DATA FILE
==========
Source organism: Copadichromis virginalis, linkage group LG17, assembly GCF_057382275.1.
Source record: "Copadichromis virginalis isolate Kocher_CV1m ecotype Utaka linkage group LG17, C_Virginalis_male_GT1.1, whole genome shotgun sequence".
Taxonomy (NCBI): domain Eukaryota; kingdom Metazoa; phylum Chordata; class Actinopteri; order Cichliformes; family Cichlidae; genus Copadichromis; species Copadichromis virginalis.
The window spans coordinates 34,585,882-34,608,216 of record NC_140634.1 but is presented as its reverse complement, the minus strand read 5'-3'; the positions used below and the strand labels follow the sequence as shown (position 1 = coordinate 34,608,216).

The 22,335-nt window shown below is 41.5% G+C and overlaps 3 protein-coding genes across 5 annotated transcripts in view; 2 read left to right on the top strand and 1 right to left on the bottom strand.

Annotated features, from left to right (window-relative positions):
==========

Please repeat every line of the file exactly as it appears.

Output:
Source organism: Copadichromis virginalis, linkage group LG17, assembly GCF_057382275.1.
Source record: "Copadichromis virginalis isolate Kocher_CV1m ecotype Utaka linkage group LG17, C_Virginalis_male_GT1.1, whole genome shotgun sequence".
Taxonomy (NCBI): domain Eukaryota; kingdom Metazoa; phylum Chordata; class Actinopteri; order Cichliformes; family Cichlidae; genus Copadichromis; species Copadichromis virginalis.
The window spans coordinates 34,585,882-34,608,216 of record NC_140634.1 but is presented as its reverse complement, the minus strand read 5'-3'; the positions used below and the strand labels follow the sequence as shown (position 1 = coordinate 34,608,216).

The 22,335-nt window shown below is 41.5% G+C and overlaps 3 protein-coding genes across 5 annotated transcripts in view; 2 read left to right on the top strand and 1 right to left on the bottom strand.

Annotated features, from left to right (window-relative positions):